Researchers studying link between climate change and cattle nutritional stress

November 16, 2009

Kansas State University's Joseph Craine, research assistant professor in the Division of Biology, and KC Olson, associate professor in animal sciences and industry, have teamed up with some other scientists from across the United States to look into the possible effects of climate change on cattle nutrition.

Comparing grasslands and pastureland in different regions in the U.S., the study, published in , discusses data from more than 21,000 different fecal samples collected during a 14-year period and analyzed at the Texas A&M University Grazingland Animal Nutrition Lab for nutritional content.

"Owing to the complex interactions among climate, plants, grazing and land management practices, the impacts of climate change on cattle have been hard to predict," said Craine, principal investigator for the project.

The lab measured the amount of crude protein and digestible organic matter retained by cattle in the different regions. The pattern of forage quality observed across regions suggests that a warmer climate would limit protein availability to grazing animals, Craine said.

"This study assumes nothing about patterns of future climate change; it's just a what if," Olson said. "What if there was significant atmosphere enrichment of carbon dioxide? What would it likely do to plant phenology? If there is atmospheric carbon dioxide enrichment, the length of time between when a plant begins to grow and when it reaches physiological maturity may be condensed."

Currently, cattle obtain more than 80 percent of their energy from rangeland, pastureland and other sources of roughage. With projected scenarios of climate warming, plant protein concentrations will diminish in the future. If weight gain isn't to drop, ranchers are likely going to have to manage their herds differently or provide supplemental protein, Craine said.

Any future increases in precipitation would be unlikely to compensate for the declines in forage quality that accompany projected temperature increases. As a result, cattle are likely to experience greater nutritional stress in the future if these geographic patterns hold as a actual example of future climates, Craine said.

"The trickle-down to the average person is essentially thinking ahead of time of what the consequences are going to be for the scenarios that we are looking at and how ranchers are going to change management practices," Craine said.

"In my opinion these are fully manageable changes," Olson said. "They are small, and being prepared just in case it does happen will allow us to adapt our management to what will essentially be a shorter window of high-quality grazing."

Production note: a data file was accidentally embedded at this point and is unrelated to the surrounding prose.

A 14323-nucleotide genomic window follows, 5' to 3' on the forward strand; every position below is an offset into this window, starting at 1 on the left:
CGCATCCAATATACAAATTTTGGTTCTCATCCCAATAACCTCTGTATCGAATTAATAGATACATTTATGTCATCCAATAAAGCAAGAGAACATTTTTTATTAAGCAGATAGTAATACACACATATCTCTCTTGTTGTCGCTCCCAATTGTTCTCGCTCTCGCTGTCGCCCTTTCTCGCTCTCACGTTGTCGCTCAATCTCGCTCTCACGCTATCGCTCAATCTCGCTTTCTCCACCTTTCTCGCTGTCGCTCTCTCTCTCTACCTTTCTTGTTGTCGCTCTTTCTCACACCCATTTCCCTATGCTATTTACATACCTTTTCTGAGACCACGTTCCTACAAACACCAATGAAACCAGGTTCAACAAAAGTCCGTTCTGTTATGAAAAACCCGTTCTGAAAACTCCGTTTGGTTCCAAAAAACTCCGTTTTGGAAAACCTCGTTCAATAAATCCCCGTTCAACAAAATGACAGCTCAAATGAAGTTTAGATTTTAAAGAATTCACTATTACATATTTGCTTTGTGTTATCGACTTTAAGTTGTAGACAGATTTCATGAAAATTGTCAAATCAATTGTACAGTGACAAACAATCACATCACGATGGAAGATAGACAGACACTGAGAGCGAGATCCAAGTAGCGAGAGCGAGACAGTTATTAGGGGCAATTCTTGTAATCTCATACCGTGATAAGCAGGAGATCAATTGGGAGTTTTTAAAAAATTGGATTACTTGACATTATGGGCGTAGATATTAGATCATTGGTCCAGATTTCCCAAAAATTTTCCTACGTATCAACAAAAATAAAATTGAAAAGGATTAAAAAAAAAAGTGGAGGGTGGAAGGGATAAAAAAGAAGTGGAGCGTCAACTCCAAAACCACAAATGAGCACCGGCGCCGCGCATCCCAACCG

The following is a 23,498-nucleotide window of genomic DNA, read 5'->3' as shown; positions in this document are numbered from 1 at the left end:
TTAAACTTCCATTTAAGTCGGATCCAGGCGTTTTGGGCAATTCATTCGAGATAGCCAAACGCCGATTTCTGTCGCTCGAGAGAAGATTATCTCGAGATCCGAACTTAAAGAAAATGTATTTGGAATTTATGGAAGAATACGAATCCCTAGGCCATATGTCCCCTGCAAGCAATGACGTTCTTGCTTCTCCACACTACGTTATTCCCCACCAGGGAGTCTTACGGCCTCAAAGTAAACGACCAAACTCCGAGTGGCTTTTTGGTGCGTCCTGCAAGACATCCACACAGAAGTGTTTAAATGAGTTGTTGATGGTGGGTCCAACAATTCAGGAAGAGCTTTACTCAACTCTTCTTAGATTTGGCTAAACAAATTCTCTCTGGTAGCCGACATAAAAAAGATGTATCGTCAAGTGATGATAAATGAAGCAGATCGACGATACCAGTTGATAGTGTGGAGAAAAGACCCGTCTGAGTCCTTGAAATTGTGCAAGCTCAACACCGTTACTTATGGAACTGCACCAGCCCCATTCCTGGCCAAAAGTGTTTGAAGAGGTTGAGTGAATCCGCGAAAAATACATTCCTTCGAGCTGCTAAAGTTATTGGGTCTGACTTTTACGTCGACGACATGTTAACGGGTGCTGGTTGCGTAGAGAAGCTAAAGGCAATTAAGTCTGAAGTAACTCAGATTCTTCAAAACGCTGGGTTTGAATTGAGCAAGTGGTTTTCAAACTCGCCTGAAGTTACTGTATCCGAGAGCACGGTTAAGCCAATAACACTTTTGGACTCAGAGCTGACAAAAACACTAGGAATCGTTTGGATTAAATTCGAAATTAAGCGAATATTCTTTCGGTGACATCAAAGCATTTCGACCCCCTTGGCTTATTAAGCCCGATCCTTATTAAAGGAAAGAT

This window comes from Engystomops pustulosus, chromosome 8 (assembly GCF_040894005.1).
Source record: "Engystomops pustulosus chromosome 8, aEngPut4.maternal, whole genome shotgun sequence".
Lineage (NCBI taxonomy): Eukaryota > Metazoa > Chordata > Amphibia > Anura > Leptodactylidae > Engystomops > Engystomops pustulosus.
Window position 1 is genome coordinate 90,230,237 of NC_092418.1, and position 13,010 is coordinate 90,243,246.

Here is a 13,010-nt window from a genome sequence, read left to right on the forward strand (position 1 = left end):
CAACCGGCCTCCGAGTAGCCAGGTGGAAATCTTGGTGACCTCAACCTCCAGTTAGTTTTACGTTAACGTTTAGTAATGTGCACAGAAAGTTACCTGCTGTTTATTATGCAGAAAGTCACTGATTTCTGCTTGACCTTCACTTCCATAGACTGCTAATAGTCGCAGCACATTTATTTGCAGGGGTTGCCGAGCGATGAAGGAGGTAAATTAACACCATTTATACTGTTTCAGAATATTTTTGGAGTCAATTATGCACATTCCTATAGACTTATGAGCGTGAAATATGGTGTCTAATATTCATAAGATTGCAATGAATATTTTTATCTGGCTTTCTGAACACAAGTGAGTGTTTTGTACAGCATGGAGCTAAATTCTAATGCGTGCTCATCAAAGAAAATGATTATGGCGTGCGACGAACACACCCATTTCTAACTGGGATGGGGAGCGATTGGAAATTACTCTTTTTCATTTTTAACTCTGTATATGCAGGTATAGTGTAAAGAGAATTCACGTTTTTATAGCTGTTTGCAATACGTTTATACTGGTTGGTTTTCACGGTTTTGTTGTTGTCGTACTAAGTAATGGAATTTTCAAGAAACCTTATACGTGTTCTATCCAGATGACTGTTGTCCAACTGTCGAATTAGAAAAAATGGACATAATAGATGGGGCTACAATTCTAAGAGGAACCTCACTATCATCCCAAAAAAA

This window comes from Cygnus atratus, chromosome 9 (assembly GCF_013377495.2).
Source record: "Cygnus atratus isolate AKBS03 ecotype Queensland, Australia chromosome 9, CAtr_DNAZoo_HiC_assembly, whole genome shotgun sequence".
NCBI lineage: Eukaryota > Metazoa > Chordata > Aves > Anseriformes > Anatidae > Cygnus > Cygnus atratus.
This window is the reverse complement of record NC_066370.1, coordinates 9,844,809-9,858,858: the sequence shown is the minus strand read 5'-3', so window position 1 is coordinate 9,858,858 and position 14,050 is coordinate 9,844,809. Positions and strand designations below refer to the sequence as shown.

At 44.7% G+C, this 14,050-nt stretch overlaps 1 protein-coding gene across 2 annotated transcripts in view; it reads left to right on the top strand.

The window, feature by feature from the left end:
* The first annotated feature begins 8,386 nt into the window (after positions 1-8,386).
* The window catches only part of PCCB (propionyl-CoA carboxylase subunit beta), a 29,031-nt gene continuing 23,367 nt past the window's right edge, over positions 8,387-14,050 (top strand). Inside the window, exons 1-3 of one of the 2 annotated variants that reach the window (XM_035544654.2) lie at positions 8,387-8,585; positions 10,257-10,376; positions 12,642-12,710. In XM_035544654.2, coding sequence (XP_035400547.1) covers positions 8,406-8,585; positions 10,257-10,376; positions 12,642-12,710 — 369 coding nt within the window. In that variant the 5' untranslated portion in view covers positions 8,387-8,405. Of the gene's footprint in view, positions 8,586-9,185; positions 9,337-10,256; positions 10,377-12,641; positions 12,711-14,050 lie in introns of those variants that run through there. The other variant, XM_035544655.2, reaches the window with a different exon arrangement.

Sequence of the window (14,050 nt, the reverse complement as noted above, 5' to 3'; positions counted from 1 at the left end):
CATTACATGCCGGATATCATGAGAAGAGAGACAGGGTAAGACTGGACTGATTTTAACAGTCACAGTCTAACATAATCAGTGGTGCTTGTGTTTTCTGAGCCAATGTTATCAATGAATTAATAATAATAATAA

Source: Kansas State University (news : web)

Explore further: Canadian border cattle problem explored

Related Stories

Canadian border cattle problem explored

February 23, 2007

The problem with hundreds of cattle imported from Canada with incomplete documentation involves record-keeping issues, U.S. agriculture officials said.

Corals and climate change

August 22, 2007

A modest new lab at the Rosenstiel School is the first of its kind to tackle the global problem of climate change impacts on corals. Fully operational this month, this new lab has begun to study how corals respond to the ...

Ice core studies confirm accuracy of climate models

September 11, 2008

An analysis has been completed of the global carbon cycle and climate for a 70,000 year period in the most recent Ice Age, showing a remarkable correlation between carbon dioxide levels and surprisingly abrupt changes in ...

Livestock Can Help Rangelands Recover from Fires

October 1, 2009

( -- A 14-year study by Agricultural Research Service (ARS) scientists in Oregon found that rangelands that have been grazed by cattle recover from fires more effectively than rangelands that have been protected ...

Recommended for you

Asteroid impact, volcanism were one-two punch for dinosaurs

October 1, 2015

Berkeley geologists have uncovered compelling evidence that an asteroid impact on Earth 66 million years ago accelerated the eruptions of volcanoes in India for hundreds of thousands of years, and that together these planet-wide ...


Please sign in to add a comment. Registration is free, and takes less than a minute. Read more

Click here to reset your password.
Sign in to get notified via email when new comments are made.